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Candidate's wife stirs campaign controversy

By the Wolf Blitzer Reports staff

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He said, she said: Teresa Heinz Kerry confronts Pittsburgh Tribune-Review editor Colin McNickle.
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BOSTON, Massachusetts (CNN) -- For all the careful choreography of the campaign and the convention, there's a lot of buzz about an unscripted moment involving John Kerry's wife.

This is what Teresa Heinz Kerry said Sunday to delegates from her home state of Pennsylvania:

"We need to turn back some of the creeping un-Pennsylvanian and sometimes un-American traits that are coming into some of our politics."

Afterward, a journalist questioned what she meant but the two disagreed on exactly what she said.

The exchange between the two follows:

Reporter: Un-American activity ... You mentioned un-American ...

Heinz Kerry: No, I didn't say that.

Reporter: What'd you mean?

Heinz Kerry: I didn't say that.

Reporter: What'd you say?

Heinz Kerry: I didn't say that.

Reporter: I'm just asking what you said.

Heinz Kerry: Well why did you ... Why did you put those words in my mouth?

Reporter: You said something about un-American ...

Heinz Kerry: No, I didn't say that.

She denied having said "activities," but she also denied having said "un-American."

But it's what she said next that raised some eyebrows.

Heinz Kerry: Are you from the tribune review?"

Reporter: Yes I am.

Heinz Kerry: Of course.

Reporter: Come here ... You said ...

Heinz Kerry: Understandable. You said something I didn't say, now shove it.

There was no apology from the campaign -- but a spokesperson for Heinz Kerry told CNN affiliate WTAE, "This was sheer frustration, aimed at a right-wing rag, that has consistently and purposely misrepresented the facts in reporting on Mrs. Kerry and her family."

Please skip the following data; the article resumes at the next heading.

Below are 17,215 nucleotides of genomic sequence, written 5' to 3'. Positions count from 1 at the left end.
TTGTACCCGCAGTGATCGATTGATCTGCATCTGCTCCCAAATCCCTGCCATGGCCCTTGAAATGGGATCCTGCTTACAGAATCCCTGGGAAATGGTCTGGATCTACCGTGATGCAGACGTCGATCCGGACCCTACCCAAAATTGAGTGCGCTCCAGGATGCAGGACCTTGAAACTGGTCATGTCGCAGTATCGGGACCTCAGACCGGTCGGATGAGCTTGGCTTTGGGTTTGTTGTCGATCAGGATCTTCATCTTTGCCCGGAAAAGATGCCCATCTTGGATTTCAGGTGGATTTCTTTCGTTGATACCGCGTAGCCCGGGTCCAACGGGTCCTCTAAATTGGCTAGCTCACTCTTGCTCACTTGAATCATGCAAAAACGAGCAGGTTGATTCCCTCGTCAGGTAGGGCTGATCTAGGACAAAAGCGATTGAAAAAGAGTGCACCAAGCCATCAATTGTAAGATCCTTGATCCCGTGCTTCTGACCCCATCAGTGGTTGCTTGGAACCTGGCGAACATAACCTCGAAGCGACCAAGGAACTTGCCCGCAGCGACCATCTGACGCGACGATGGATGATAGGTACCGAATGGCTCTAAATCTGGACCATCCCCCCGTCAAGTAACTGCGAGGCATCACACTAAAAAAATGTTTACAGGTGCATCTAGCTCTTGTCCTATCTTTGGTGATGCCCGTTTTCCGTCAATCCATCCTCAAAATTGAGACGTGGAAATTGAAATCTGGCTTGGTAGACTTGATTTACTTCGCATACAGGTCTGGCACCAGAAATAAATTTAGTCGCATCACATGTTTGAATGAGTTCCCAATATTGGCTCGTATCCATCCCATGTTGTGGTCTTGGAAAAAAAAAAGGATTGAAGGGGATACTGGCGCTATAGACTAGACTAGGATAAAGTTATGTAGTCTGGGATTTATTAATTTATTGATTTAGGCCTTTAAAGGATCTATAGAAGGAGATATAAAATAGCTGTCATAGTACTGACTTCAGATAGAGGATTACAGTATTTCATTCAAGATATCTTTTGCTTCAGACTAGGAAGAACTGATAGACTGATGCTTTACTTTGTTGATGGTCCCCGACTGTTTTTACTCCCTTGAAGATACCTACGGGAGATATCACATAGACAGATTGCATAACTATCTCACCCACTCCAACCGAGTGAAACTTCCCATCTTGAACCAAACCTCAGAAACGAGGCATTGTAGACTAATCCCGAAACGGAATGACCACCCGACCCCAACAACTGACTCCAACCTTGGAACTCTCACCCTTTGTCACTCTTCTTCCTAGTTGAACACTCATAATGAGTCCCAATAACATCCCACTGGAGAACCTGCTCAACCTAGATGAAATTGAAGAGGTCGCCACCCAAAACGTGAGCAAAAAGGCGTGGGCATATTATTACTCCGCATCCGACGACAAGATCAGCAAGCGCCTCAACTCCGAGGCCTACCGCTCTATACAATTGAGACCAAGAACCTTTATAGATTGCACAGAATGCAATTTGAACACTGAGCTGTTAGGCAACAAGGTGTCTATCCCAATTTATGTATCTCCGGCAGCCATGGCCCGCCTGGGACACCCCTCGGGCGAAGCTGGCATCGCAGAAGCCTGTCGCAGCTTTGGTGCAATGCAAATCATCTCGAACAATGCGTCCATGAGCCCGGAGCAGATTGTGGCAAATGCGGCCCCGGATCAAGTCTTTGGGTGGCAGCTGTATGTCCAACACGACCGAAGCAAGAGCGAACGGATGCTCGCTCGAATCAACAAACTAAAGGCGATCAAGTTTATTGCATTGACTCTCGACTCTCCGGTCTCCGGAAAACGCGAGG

The paper in question, the Pittsburgh Tribune Review, is owned by Richard Mellon Scaife, who has donated millions to conservative causes.

In a statement the paper defended its employee saying:

"Colin McNickle did just what any good reporter does -- he asked questions. And the question he posed in this instance was legitimate. The tape of Teresa Heinz Kerry's speech shows she used the word 'un-American,' even though she denied it. It is unfortunate that she ruined what was an otherwise good message by resorting to exactly the type of tactics she was criticizing."

When questioned about the incident, John Kerry responded, "I think my wife speaks her mind appropriately."

This is not the first controversial comment of the campaign season. There was Vice President Cheney's use of a four-letter word in the Senate. And Jenna Bush had tongues wagging when she showed hers to the media.

As for Teresa Heinz Kerry, her "shove it" earned her at least one fan.

Sen. Hillary Rodham Clinton, D-New York says, "A lot of Americans will say 'Good for you! You go girl!' And certainly that's how I feel about it."


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